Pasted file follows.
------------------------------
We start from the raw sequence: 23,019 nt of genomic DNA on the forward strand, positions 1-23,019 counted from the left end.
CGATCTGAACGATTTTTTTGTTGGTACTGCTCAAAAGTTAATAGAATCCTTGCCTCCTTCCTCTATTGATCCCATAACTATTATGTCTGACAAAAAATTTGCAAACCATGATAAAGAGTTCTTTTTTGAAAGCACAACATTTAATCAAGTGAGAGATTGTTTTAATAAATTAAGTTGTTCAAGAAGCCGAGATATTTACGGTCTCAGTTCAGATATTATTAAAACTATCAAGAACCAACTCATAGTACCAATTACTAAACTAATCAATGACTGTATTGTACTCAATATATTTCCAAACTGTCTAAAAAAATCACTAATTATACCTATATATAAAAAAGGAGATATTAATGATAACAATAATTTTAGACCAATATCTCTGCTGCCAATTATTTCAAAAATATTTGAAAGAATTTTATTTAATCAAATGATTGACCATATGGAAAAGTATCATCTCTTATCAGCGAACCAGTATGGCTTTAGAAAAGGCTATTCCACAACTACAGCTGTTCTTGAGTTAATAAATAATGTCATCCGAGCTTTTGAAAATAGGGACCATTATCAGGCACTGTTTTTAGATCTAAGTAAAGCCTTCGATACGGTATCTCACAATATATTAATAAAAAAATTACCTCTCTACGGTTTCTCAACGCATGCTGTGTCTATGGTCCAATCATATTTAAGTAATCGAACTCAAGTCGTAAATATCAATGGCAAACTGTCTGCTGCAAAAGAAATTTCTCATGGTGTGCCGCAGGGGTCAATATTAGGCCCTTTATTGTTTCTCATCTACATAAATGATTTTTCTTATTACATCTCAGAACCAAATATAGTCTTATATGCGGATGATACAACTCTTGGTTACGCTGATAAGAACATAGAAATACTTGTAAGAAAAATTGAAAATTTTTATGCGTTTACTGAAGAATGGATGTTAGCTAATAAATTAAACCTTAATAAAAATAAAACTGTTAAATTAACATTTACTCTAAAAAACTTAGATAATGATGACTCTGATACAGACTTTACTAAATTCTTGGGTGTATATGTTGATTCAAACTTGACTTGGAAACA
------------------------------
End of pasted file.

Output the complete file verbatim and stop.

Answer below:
We start from the raw sequence: 23,019 nt of genomic DNA on the forward strand, positions 1-23,019 counted from the left end.
CGATCTGAACGATTTTTTTGTTGGTACTGCTCAAAAGTTAATAGAATCCTTGCCTCCTTCCTCTATTGATCCCATAACTATTATGTCTGACAAAAAATTTGCAAACCATGATAAAGAGTTCTTTTTTGAAAGCACAACATTTAATCAAGTGAGAGATTGTTTTAATAAATTAAGTTGTTCAAGAAGCCGAGATATTTACGGTCTCAGTTCAGATATTATTAAAACTATCAAGAACCAACTCATAGTACCAATTACTAAACTAATCAATGACTGTATTGTACTCAATATATTTCCAAACTGTCTAAAAAAATCACTAATTATACCTATATATAAAAAAGGAGATATTAATGATAACAATAATTTTAGACCAATATCTCTGCTGCCAATTATTTCAAAAATATTTGAAAGAATTTTATTTAATCAAATGATTGACCATATGGAAAAGTATCATCTCTTATCAGCGAACCAGTATGGCTTTAGAAAAGGCTATTCCACAACTACAGCTGTTCTTGAGTTAATAAATAATGTCATCCGAGCTTTTGAAAATAGGGACCATTATCAGGCACTGTTTTTAGATCTAAGTAAAGCCTTCGATACGGTATCTCACAATATATTAATAAAAAAATTACCTCTCTACGGTTTCTCAACGCATGCTGTGTCTATGGTCCAATCATATTTAAGTAATCGAACTCAAGTCGTAAATATCAATGGCAAACTGTCTGCTGCAAAAGAAATTTCTCATGGTGTGCCGCAGGGGTCAATATTAGGCCCTTTATTGTTTCTCATCTACATAAATGATTTTTCTTATTACATCTCAGAACCAAATATAGTCTTATATGCGGATGATACAACTCTTGGTTACGCTGATAAGAACATAGAAATACTTGTAAGAAAAATTGAAAATTTTTATGCGTTTACTGAAGAATGGATGTTAGCTAATAAATTAAACCTTAATAAAAATAAAACTGTTAAATTAACATTTACTCTAAAAAACTTAGATAATGATGACTCTGATACAGACTTTACTAAATTCTTGGGTGTATATGTTGATTCAAACTTGACTTGGAAACA